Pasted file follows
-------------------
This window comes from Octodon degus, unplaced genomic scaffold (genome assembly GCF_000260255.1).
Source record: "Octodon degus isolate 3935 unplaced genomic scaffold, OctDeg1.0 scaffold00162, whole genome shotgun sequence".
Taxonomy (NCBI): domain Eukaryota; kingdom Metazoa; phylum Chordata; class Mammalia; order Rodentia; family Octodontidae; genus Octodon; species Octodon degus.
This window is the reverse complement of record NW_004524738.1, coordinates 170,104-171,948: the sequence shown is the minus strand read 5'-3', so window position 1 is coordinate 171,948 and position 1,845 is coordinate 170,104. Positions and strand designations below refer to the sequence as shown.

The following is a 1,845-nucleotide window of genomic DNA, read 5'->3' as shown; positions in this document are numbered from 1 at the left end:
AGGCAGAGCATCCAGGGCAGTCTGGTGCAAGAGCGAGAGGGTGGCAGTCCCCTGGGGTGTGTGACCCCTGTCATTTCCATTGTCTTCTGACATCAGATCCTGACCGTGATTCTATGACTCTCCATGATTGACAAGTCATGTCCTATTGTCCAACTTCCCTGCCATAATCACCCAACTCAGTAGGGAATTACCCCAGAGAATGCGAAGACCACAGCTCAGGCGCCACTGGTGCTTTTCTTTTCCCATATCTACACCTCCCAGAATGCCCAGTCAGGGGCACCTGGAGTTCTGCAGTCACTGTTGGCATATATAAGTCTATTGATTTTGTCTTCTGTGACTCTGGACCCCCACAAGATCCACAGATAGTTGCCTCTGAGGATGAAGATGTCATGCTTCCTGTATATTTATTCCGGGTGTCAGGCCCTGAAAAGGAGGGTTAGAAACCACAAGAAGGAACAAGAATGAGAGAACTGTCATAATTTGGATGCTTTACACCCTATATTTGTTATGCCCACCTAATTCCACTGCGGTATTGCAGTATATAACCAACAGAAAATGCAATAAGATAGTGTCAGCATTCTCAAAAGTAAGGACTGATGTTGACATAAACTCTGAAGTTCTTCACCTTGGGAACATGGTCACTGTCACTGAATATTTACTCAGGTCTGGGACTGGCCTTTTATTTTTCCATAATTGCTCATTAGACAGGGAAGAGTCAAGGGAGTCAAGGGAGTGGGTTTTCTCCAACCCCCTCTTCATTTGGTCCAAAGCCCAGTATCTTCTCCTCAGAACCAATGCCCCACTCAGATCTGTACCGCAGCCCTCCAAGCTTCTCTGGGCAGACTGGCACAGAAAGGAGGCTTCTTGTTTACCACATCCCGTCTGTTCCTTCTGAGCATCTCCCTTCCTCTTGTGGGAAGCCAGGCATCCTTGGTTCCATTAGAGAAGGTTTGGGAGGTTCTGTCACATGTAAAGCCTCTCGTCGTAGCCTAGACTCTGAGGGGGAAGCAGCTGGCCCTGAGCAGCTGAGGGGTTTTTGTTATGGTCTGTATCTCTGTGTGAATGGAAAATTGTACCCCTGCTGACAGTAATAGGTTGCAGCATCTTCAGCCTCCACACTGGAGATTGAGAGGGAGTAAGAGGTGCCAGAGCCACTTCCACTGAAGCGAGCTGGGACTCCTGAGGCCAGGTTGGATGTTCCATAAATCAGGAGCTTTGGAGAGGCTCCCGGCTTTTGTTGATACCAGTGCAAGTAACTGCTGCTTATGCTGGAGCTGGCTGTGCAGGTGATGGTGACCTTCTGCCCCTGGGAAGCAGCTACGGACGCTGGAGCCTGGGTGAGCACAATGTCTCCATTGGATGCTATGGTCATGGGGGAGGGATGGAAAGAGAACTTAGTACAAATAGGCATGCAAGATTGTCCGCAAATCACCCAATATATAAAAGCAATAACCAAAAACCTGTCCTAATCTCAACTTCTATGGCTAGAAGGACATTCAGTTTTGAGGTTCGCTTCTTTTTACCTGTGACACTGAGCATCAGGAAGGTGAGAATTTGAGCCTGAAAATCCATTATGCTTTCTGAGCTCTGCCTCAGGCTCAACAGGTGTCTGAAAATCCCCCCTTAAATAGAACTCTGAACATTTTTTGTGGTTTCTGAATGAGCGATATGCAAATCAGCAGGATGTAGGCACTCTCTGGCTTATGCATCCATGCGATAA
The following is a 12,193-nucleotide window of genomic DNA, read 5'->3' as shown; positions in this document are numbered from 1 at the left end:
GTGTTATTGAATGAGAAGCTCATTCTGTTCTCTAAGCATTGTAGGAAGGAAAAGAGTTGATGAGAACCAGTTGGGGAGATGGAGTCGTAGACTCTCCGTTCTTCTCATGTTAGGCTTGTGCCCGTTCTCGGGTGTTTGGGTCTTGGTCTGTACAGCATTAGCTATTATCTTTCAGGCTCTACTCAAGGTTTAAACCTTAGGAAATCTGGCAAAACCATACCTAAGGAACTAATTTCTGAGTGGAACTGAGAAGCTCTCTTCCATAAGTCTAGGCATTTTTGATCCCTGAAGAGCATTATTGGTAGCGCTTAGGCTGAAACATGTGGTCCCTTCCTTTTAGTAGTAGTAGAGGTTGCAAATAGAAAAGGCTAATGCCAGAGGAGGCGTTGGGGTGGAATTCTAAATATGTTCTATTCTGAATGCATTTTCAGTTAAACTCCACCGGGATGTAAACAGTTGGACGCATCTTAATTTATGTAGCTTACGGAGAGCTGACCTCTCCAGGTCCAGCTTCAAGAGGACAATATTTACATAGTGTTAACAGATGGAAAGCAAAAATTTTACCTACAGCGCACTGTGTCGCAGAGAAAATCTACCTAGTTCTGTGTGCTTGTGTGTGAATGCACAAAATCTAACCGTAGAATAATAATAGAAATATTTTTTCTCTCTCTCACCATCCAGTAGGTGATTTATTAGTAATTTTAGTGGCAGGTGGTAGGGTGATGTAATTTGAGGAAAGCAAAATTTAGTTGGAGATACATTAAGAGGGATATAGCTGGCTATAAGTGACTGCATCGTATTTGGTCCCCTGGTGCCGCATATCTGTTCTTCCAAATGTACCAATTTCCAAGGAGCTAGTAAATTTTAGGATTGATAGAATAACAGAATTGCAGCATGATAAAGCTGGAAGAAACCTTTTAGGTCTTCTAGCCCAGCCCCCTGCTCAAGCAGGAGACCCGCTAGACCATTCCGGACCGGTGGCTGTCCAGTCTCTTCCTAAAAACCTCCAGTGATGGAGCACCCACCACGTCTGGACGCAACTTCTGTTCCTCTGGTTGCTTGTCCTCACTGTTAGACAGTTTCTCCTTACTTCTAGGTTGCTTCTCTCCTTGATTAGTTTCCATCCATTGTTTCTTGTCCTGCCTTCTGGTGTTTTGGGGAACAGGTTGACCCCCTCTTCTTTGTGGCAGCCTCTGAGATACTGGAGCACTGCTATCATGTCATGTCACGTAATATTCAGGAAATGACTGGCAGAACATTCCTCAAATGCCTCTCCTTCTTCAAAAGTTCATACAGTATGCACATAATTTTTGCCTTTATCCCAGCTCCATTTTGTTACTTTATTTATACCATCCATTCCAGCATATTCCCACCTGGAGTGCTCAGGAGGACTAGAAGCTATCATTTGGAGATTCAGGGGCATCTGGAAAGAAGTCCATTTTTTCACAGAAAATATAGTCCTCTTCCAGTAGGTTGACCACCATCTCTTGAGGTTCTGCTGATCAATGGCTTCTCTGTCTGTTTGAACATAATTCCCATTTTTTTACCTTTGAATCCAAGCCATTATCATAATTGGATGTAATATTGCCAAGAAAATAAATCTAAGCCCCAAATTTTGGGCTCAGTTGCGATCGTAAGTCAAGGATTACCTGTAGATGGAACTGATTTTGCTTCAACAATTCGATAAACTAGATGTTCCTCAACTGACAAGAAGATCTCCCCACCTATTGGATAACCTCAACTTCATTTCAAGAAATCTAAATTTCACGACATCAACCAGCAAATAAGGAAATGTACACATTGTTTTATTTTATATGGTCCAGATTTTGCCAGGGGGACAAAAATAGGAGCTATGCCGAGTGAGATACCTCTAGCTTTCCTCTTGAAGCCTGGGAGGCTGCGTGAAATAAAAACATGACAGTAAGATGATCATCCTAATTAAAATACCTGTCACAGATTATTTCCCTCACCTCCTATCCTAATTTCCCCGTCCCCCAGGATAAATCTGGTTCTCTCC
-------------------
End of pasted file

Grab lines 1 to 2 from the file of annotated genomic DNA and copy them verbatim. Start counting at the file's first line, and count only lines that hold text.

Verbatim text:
This window comes from Octodon degus, unplaced genomic scaffold (genome assembly GCF_000260255.1).
Source record: "Octodon degus isolate 3935 unplaced genomic scaffold, OctDeg1.0 scaffold00162, whole genome shotgun sequence".